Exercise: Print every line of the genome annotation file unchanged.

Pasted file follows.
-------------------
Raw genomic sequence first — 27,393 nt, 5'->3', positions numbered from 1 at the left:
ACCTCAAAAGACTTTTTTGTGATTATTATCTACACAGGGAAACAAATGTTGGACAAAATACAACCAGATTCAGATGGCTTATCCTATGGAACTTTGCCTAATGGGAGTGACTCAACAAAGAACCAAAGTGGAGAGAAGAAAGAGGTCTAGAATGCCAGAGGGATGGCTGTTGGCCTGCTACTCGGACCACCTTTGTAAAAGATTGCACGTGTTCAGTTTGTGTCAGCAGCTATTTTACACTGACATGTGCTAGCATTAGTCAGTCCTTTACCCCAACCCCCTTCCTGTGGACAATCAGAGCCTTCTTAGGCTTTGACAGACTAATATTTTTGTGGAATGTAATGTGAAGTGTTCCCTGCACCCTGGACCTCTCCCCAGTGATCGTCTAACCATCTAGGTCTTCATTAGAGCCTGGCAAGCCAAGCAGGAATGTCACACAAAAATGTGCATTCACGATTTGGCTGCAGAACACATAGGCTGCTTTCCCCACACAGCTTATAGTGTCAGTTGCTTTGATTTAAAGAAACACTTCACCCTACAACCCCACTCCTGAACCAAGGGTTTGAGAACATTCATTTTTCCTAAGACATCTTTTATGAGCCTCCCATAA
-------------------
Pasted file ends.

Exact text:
Raw genomic sequence first — 27,393 nt, 5'->3', positions numbered from 1 at the left:
ACCTCAAAAGACTTTTTTGTGATTATTATCTACACAGGGAAACAAATGTTGGACAAAATACAACCAGATTCAGATGGCTTATCCTATGGAACTTTGCCTAATGGGAGTGACTCAACAAAGAACCAAAGTGGAGAGAAGAAAGAGGTCTAGAATGCCAGAGGGATGGCTGTTGGCCTGCTACTCGGACCACCTTTGTAAAAGATTGCACGTGTTCAGTTTGTGTCAGCAGCTATTTTACACTGACATGTGCTAGCATTAGTCAGTCCTTTACCCCAACCCCCTTCCTGTGGACAATCAGAGCCTTCTTAGGCTTTGACAGACTAATATTTTTGTGGAATGTAATGTGAAGTGTTCCCTGCACCCTGGACCTCTCCCCAGTGATCGTCTAACCATCTAGGTCTTCATTAGAGCCTGGCAAGCCAAGCAGGAATGTCACACAAAAATGTGCATTCACGATTTGGCTGCAGAACACATAGGCTGCTTTCCCCACACAGCTTATAGTGTCAGTTGCTTTGATTTAAAGAAACACTTCACCCTACAACCCCACTCCTGAACCAAGGGTTTGAGAACATTCATTTTTCCTAAGACATCTTTTATGAGCCTCCCATAA